• Hammer: The Hammer candlestick is a price pattern that occurs after a price decline. It indicates that sellers came into the market during the period, but selling was absorbed and buyers pushed the price back near the open. So an asset might have traded significantly lower than its opening, but rallied between the open and close and finished near its opening price again.

    Read more about the TA-Lib indicators here: http://mrjbq7.github.io/ta-lib/doc_index.html
2. Dry-run the initial strategy
Dry-runs are very effective in testing the code itself as well as the soundness of a strategy. All one has to do to dry-run a strategy is to set
"dry_run": false
in their config.json file.
A bot in dry-run mode behaves just like it would in production, but all the trades will be simulated. You will still be able to communicate with your bot and monitor all its activity.
3. Backtest the initial strategy
Backtesting is very easy once you have the data you want. All the steps are specified in the Freqtrade documentation:
  1. Create a directory under user_data/data/<exchange> and copy the freqtrade/tests/testdata/pairs.json file into that directory
  2. Populate the pairs.json file with the pairs you're interested in getting historical data for
  3. Download the data with
    freqtrade download-data --exchange-binance
  4. Run a backtest with
    freqtrade backtesting --strategy <StrategyName>
4. Plot the strategy
Plotting can help you visualize the bot's buy/sell activity, price movement, as well as indicators against an asset pair.
The follownig plot contains ETC/BTC prices along with the bollinger bands and fisher RSI.
To plot this, we run:
freqtrade --strategy <StrategyName> plot-dataframe -p ETH/BTC --indicators1 bb_lowerband --indicators2 fisher_rsi
5. Hyperparameter Optimization
This is a key step in systematically improving any strategy, pre-packaged or not. Similar to tuning a machine learning model, we will be running a process to optimize on a loss function such as the Sharpe ratio or pure profit. The Freqtrade library uses algorithms from the scikit-optimize package to accomplish this.
The strategy itself is defined in one Python module, and the optimizer is in another. A hyperopt process consists of the following parts:
  • Indicators: There are two different types of indicators: guards and triggers. Guards are conditions like "never buy if ADX < 10" or "never buy if current price is over EMA10". Triggers are conditions that actually trigger a buy in specific moment, like "buy when EMA5 crosses over EMA10" or "buy when the close price touches the lower Bollinger band"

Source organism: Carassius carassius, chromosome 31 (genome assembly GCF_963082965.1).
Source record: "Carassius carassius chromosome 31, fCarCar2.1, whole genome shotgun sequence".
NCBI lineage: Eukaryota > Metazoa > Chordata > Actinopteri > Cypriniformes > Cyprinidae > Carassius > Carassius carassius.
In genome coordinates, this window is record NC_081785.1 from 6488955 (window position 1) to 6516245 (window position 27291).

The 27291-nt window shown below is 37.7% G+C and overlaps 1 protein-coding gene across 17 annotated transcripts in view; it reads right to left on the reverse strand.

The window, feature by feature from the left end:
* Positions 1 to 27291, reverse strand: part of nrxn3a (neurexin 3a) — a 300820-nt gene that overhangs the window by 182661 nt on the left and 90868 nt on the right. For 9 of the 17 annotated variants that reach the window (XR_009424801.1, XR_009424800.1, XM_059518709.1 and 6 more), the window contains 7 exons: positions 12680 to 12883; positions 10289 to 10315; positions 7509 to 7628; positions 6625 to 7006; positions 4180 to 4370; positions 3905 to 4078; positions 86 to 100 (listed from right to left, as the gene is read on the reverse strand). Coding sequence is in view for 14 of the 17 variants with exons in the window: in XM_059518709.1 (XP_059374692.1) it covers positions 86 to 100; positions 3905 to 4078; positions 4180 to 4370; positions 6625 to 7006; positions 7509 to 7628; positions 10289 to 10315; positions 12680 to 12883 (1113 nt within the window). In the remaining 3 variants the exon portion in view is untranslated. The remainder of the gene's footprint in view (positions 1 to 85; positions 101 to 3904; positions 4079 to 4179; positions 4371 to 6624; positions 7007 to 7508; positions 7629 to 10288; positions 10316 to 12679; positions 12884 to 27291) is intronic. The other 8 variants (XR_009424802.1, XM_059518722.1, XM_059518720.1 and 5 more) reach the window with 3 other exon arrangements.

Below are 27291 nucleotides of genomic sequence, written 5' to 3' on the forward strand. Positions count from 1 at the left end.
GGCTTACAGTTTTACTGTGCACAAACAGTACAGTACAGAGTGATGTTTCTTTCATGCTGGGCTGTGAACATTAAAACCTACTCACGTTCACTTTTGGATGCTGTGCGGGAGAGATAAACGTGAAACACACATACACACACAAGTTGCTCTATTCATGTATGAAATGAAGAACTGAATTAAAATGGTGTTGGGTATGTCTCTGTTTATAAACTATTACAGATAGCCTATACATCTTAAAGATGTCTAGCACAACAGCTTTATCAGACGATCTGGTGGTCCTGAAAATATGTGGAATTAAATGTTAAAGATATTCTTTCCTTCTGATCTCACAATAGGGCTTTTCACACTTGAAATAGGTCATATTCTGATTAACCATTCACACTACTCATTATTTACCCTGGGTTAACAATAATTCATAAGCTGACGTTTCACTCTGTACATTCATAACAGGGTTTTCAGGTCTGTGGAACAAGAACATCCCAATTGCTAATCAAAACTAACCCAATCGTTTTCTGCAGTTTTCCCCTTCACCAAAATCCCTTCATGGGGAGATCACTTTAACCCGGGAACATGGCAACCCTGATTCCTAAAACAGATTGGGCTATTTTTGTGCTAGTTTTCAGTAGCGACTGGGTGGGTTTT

• Buy strategy hyperopt: Fill in the
    indicator_space()
    and
    populate_buy_trend()
    based on buy strategy
  • Sell strategy hyperopt: Fill in the
    sell_indicator_space()
    and
    populate_sell_trend()
    based on our sell strategy
  • Determine a loss function, such as
    DefaultHyperOptLoss
    ,
    SharpeHyperOptLoss
    ,
    OnlyProfitHyperOptLoss
    , or write your own
The
populate_indicators()
in the hyperopt file will the be same as the actual strategy's, as will
populate_buy_trend()
and
populate_sell_trend()
When it comes to indicators, we're asking for the optimizer to randomly combine to find the best combination of them. Here's an example definition of
indicator_space()
(there will be one for buy and one for sell):
  def indicator_space() -> List[Dimension]:
       """
       Define your Hyperopt space for searching buy strategy parameters.
       """
       return [
           Integer(10, 25, name='mfi-value'),
           Integer(20, 40, name='rsi-value'),
           Categorical([True, False], name='mfi-enabled'),
           Categorical([True, False], name='rsi-enabled'),
           Categorical(['bb_lower'], name='trigger')
       ]
Two of them are
Integer
values (
mfi-value
,
rsi-value
), which means that the optimizer will give us the best values to use for those.
Three
Categorical
variables: First two are either True or False: Use these to enable or disable the MFI and RSI guards. The last one is for triggers, which will decide which buy trigger we want to use. We do the same for the sell indicator space.
Run the optimizer, specifying the hyperopt class, loss function class, number of epochs, and optionally the time range. The
--spaces all
is asking the optimizer to look at all possible parameters. But you can actually limit the set, as the optimizer is quite customizable. Let it run for many epochs, i.e. 1000.
freqtrade hyperopt --customhyperopt SorosHyperopt --hyperopt-loss OnlyProfitHyperOptLoss -e 1000 --spaces all
After running the hyperopt script for 1000 epochs, I got the following results:
Buy hyperspace params:
{   'mfi-enabled': False,
    'mfi-value': 30,
    'rsi-enabled': True,
    'rsi-value': 17,
    'slowk-enabled': False,
    'slowk-value': 10,
    'trigger': 'bb_lower3'}
Sell hyperspace params:
{   'sell-fisher-rsi-enabled': True,
    'sell-fisher-rsi-value': -0.37801505839606786,
    'sell-sar-enabled': True,
    'sell-sar-value': -0.8827367296210875}
ROI table:
{0: 0.07223, 29: 0.0288, 82: 0.01703, 159: 0}
Stoploss: -0.0865